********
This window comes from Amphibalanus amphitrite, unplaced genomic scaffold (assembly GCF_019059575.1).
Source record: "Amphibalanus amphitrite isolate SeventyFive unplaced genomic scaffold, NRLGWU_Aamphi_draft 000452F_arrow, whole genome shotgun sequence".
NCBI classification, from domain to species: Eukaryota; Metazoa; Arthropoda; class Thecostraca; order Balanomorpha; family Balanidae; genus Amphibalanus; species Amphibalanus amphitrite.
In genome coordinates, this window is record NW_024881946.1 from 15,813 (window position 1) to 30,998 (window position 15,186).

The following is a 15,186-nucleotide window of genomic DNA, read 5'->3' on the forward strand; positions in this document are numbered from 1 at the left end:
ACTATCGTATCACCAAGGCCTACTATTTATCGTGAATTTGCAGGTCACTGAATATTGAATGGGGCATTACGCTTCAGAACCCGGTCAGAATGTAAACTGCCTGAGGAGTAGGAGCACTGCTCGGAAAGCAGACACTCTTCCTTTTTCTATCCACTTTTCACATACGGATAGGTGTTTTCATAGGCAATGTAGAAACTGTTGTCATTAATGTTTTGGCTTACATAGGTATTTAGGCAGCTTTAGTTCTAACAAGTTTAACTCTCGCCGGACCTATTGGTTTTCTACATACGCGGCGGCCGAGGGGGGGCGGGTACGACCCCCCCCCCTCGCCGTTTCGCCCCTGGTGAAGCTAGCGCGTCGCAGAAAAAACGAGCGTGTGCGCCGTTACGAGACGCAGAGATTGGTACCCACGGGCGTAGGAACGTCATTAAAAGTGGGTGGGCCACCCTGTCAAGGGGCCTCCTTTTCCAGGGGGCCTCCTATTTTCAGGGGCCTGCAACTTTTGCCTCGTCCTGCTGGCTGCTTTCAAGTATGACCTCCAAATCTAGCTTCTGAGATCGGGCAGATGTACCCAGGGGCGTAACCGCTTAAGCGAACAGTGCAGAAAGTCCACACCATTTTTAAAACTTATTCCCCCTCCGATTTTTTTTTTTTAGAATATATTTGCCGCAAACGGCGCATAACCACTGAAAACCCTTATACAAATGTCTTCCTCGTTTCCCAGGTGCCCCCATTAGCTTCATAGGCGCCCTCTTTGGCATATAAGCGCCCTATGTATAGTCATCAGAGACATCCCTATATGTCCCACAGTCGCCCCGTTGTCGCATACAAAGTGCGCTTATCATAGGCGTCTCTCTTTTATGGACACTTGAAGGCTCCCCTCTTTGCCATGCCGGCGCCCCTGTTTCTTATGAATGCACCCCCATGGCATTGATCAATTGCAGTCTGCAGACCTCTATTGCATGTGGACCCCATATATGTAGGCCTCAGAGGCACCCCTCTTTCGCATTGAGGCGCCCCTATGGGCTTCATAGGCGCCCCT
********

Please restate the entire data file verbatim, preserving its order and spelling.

This window comes from Amphibalanus amphitrite, unplaced genomic scaffold (assembly GCF_019059575.1).
Source record: "Amphibalanus amphitrite isolate SeventyFive unplaced genomic scaffold, NRLGWU_Aamphi_draft 000452F_arrow, whole genome shotgun sequence".
NCBI classification, from domain to species: Eukaryota; Metazoa; Arthropoda; class Thecostraca; order Balanomorpha; family Balanidae; genus Amphibalanus; species Amphibalanus amphitrite.
In genome coordinates, this window is record NW_024881946.1 from 15,813 (window position 1) to 30,998 (window position 15,186).

The following is a 15,186-nucleotide window of genomic DNA, read 5'->3' on the forward strand; positions in this document are numbered from 1 at the left end:
ACTATCGTATCACCAAGGCCTACTATTTATCGTGAATTTGCAGGTCACTGAATATTGAATGGGGCATTACGCTTCAGAACCCGGTCAGAATGTAAACTGCCTGAGGAGTAGGAGCACTGCTCGGAAAGCAGACACTCTTCCTTTTTCTATCCACTTTTCACATACGGATAGGTGTTTTCATAGGCAATGTAGAAACTGTTGTCATTAATGTTTTGGCTTACATAGGTATTTAGGCAGCTTTAGTTCTAACAAGTTTAACTCTCGCCGGACCTATTGGTTTTCTACATACGCGGCGGCCGAGGGGGGGCGGGTACGACCCCCCCCCCTCGCCGTTTCGCCCCTGGTGAAGCTAGCGCGTCGCAGAAAAAACGAGCGTGTGCGCCGTTACGAGACGCAGAGATTGGTACCCACGGGCGTAGGAACGTCATTAAAAGTGGGTGGGCCACCCTGTCAAGGGGCCTCCTTTTCCAGGGGGCCTCCTATTTTCAGGGGCCTGCAACTTTTGCCTCGTCCTGCTGGCTGCTTTCAAGTATGACCTCCAAATCTAGCTTCTGAGATCGGGCAGATGTACCCAGGGGCGTAACCGCTTAAGCGAACAGTGCAGAAAGTCCACACCATTTTTAAAACTTATTCCCCCTCCGATTTTTTTTTTTTAGAATATATTTGCCGCAAACGGCGCATAACCACTGAAAACCCTTATACAAATGTCTTCCTCGTTTCCCAGGTGCCCCCATTAGCTTCATAGGCGCCCTCTTTGGCATATAAGCGCCCTATGTATAGTCATCAGAGACATCCCTATATGTCCCACAGTCGCCCCGTTGTCGCATACAAAGTGCGCTTATCATAGGCGTCTCTCTTTTATGGACACTTGAAGGCTCCCCTCTTTGCCATGCCGGCGCCCCTGTTTCTTATGAATGCACCCCCATGGCATTGATCAATTGCAGTCTGCAGACCTCTATTGCATGTGGACCCCATATATGTAGGCCTCAGAGGCACCCCTCTTTCGCATTGAGGCGCCCCTATGGGCTTCATAGGCGCCCCT